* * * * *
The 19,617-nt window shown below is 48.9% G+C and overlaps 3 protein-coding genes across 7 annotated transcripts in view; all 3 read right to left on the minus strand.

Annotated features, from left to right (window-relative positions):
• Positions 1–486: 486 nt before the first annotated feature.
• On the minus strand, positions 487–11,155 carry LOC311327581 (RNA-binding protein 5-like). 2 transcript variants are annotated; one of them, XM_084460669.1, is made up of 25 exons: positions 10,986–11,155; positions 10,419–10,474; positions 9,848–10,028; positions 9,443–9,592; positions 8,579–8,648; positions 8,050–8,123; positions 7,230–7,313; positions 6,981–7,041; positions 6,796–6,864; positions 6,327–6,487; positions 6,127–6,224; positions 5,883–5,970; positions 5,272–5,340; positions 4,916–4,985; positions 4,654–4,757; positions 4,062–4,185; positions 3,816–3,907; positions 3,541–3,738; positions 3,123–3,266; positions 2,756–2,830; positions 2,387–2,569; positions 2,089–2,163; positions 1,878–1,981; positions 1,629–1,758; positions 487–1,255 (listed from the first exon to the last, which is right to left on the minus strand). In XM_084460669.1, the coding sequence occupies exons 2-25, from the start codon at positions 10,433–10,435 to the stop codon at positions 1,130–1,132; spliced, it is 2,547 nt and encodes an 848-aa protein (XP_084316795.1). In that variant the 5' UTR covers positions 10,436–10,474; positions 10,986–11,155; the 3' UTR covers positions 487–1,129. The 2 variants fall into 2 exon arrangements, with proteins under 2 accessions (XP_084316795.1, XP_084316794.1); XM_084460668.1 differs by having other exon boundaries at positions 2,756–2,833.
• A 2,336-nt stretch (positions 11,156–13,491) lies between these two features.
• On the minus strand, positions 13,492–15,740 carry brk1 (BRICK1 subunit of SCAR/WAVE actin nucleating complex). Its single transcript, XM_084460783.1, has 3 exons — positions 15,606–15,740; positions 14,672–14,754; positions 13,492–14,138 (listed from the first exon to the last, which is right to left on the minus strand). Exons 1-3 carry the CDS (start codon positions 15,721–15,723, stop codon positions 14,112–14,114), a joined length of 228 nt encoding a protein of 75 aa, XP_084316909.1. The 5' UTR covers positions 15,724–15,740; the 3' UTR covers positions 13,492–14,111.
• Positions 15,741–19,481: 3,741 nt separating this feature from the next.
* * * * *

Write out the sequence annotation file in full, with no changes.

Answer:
The 19,617-nt window shown below is 48.9% G+C and overlaps 3 protein-coding genes across 7 annotated transcripts in view; all 3 read right to left on the minus strand.

Annotated features, from left to right (window-relative positions):
• Positions 1–486: 486 nt before the first annotated feature.
• On the minus strand, positions 487–11,155 carry LOC311327581 (RNA-binding protein 5-like). 2 transcript variants are annotated; one of them, XM_084460669.1, is made up of 25 exons: positions 10,986–11,155; positions 10,419–10,474; positions 9,848–10,028; positions 9,443–9,592; positions 8,579–8,648; positions 8,050–8,123; positions 7,230–7,313; positions 6,981–7,041; positions 6,796–6,864; positions 6,327–6,487; positions 6,127–6,224; positions 5,883–5,970; positions 5,272–5,340; positions 4,916–4,985; positions 4,654–4,757; positions 4,062–4,185; positions 3,816–3,907; positions 3,541–3,738; positions 3,123–3,266; positions 2,756–2,830; positions 2,387–2,569; positions 2,089–2,163; positions 1,878–1,981; positions 1,629–1,758; positions 487–1,255 (listed from the first exon to the last, which is right to left on the minus strand). In XM_084460669.1, the coding sequence occupies exons 2-25, from the start codon at positions 10,433–10,435 to the stop codon at positions 1,130–1,132; spliced, it is 2,547 nt and encodes an 848-aa protein (XP_084316795.1). In that variant the 5' UTR covers positions 10,436–10,474; positions 10,986–11,155; the 3' UTR covers positions 487–1,129. The 2 variants fall into 2 exon arrangements, with proteins under 2 accessions (XP_084316795.1, XP_084316794.1); XM_084460668.1 differs by having other exon boundaries at positions 2,756–2,833.
• A 2,336-nt stretch (positions 11,156–13,491) lies between these two features.
• On the minus strand, positions 13,492–15,740 carry brk1 (BRICK1 subunit of SCAR/WAVE actin nucleating complex). Its single transcript, XM_084460783.1, has 3 exons — positions 15,606–15,740; positions 14,672–14,754; positions 13,492–14,138 (listed from the first exon to the last, which is right to left on the minus strand). Exons 1-3 carry the CDS (start codon positions 15,721–15,723, stop codon positions 14,112–14,114), a joined length of 228 nt encoding a protein of 75 aa, XP_084316909.1. The 5' UTR covers positions 15,724–15,740; the 3' UTR covers positions 13,492–14,111.
• Positions 15,741–19,481: 3,741 nt separating this feature from the next.